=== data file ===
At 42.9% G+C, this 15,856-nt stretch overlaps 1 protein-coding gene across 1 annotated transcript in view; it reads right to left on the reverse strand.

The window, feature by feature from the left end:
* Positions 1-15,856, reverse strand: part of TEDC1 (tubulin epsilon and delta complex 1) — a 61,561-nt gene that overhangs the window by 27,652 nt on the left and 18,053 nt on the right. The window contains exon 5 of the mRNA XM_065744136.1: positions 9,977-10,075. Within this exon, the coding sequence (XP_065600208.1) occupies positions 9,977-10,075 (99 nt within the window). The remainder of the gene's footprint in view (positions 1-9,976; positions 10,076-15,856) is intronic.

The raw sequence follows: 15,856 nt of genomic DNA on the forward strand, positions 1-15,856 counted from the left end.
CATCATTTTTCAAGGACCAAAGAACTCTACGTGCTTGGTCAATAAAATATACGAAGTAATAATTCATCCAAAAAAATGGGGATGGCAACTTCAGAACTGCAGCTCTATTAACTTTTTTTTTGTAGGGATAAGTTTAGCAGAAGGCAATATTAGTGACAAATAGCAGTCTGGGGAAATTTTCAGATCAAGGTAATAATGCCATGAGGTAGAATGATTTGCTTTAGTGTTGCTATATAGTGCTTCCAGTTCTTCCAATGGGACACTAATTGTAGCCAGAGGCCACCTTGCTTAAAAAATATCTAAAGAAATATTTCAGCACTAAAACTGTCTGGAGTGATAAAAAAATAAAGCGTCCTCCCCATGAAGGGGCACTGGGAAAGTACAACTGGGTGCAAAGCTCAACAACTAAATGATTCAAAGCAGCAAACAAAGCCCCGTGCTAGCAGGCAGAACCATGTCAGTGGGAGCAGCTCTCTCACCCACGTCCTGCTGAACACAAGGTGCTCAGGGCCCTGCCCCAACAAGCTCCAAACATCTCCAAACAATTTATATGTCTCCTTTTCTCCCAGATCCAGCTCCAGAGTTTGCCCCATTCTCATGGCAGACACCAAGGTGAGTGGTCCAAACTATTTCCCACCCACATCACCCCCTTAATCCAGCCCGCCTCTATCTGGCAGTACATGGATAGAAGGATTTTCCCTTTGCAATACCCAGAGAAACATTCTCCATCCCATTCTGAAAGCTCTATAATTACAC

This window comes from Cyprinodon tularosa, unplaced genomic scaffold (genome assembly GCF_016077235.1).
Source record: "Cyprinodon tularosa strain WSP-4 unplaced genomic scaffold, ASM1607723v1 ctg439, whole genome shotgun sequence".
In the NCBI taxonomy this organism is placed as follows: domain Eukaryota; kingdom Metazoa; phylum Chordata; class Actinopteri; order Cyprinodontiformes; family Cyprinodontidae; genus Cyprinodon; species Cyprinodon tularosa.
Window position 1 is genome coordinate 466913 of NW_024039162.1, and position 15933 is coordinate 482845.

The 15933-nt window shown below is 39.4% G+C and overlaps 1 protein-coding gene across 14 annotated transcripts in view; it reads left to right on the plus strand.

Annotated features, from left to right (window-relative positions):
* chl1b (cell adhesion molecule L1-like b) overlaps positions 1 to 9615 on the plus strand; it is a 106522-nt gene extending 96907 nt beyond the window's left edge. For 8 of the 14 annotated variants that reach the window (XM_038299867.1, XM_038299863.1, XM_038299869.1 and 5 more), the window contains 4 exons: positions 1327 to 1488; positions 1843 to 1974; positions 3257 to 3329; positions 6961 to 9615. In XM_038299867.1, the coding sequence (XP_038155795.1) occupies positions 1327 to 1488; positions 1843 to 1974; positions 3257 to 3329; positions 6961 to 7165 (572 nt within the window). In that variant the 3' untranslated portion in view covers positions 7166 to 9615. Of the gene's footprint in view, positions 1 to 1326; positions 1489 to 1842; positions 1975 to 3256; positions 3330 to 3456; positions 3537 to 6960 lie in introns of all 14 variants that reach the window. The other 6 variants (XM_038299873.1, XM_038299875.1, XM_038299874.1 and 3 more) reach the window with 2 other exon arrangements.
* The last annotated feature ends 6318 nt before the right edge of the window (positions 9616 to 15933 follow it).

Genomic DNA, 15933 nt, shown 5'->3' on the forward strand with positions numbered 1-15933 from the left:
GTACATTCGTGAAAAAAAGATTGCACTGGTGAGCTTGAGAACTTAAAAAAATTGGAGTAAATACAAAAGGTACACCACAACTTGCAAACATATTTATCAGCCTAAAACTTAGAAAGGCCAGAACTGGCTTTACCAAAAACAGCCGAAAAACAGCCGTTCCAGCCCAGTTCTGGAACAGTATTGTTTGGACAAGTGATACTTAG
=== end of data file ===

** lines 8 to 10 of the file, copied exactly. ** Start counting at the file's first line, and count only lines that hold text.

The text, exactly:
In the NCBI taxonomy this organism is placed as follows: domain Eukaryota; kingdom Metazoa; phylum Chordata; class Actinopteri; order Cyprinodontiformes; family Cyprinodontidae; genus Cyprinodon; species Cyprinodon tularosa.
Window position 1 is genome coordinate 466913 of NW_024039162.1, and position 15933 is coordinate 482845.

The 15933-nt window shown below is 39.4% G+C and overlaps 1 protein-coding gene across 14 annotated transcripts in view; it reads left to right on the plus strand.